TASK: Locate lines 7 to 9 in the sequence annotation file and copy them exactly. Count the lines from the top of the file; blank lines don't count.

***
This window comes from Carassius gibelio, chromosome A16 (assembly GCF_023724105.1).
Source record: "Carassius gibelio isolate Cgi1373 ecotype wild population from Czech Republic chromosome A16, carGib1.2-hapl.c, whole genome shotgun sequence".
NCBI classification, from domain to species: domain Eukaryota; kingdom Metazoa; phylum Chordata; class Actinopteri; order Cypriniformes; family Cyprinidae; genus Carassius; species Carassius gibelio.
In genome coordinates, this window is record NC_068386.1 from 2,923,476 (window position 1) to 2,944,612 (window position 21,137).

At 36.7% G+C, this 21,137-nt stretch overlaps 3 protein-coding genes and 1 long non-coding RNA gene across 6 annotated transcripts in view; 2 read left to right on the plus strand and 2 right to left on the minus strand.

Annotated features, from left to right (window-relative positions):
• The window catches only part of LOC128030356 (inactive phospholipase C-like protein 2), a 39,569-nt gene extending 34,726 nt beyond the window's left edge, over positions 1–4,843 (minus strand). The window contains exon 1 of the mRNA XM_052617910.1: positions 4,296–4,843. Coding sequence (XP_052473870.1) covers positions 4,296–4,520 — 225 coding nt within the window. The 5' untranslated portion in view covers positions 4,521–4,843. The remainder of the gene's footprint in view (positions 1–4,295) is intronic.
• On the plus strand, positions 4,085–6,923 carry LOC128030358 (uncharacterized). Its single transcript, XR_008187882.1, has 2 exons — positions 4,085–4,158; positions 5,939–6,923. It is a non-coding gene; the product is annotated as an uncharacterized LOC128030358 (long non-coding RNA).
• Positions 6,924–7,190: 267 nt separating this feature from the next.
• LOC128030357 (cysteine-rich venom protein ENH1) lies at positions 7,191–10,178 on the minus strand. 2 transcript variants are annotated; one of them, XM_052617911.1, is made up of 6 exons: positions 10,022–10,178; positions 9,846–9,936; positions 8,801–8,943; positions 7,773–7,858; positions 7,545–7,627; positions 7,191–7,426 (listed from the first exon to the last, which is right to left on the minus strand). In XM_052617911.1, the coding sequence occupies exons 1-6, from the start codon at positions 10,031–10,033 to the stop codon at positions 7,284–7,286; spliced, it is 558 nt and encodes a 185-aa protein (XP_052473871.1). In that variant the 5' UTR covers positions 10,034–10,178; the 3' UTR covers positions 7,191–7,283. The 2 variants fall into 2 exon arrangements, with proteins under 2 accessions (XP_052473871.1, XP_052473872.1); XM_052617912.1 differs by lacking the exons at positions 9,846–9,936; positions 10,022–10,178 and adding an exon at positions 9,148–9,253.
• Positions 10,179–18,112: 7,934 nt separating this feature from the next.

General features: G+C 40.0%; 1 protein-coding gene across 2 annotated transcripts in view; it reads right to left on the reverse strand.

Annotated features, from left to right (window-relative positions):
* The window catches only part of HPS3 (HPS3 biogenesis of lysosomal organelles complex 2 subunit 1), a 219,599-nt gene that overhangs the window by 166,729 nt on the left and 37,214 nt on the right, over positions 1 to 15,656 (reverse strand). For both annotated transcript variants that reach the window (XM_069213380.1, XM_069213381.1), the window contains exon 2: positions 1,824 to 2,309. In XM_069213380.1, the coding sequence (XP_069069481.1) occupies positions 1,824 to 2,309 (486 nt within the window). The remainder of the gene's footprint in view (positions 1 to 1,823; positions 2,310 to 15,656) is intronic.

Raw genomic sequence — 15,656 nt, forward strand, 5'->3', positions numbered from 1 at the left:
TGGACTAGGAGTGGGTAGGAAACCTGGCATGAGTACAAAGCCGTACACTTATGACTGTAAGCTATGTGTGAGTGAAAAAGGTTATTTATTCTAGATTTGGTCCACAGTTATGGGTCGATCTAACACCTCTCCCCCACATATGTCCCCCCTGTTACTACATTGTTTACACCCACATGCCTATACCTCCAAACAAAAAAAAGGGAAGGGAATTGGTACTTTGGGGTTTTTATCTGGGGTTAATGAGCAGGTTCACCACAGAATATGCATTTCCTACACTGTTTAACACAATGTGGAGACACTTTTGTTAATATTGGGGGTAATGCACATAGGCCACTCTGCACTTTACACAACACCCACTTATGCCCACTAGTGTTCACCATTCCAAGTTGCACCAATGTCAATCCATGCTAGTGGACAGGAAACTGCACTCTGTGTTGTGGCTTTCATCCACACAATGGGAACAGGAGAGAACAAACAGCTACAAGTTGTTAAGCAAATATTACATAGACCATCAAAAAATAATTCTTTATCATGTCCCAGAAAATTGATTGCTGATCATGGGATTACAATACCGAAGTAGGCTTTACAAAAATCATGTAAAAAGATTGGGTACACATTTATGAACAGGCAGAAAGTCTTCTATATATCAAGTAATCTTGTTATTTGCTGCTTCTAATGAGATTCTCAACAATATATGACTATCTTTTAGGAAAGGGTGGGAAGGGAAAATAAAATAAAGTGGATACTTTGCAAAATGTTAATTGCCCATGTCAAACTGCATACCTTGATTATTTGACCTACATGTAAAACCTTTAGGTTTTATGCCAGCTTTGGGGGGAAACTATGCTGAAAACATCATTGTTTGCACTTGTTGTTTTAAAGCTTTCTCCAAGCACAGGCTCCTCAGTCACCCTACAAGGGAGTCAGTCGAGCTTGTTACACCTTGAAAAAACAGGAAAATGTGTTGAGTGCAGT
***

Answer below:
• The window catches only part of LOC128030356 (inactive phospholipase C-like protein 2), a 39,569-nt gene extending 34,726 nt beyond the window's left edge, over positions 1–4,843 (minus strand). The window contains exon 1 of the mRNA XM_052617910.1: positions 4,296–4,843. Coding sequence (XP_052473870.1) covers positions 4,296–4,520 — 225 coding nt within the window. The 5' untranslated portion in view covers positions 4,521–4,843. The remainder of the gene's footprint in view (positions 1–4,295) is intronic.
• On the plus strand, positions 4,085–6,923 carry LOC128030358 (uncharacterized). Its single transcript, XR_008187882.1, has 2 exons — positions 4,085–4,158; positions 5,939–6,923. It is a non-coding gene; the product is annotated as an uncharacterized LOC128030358 (long non-coding RNA).
• Positions 6,924–7,190: 267 nt separating this feature from the next.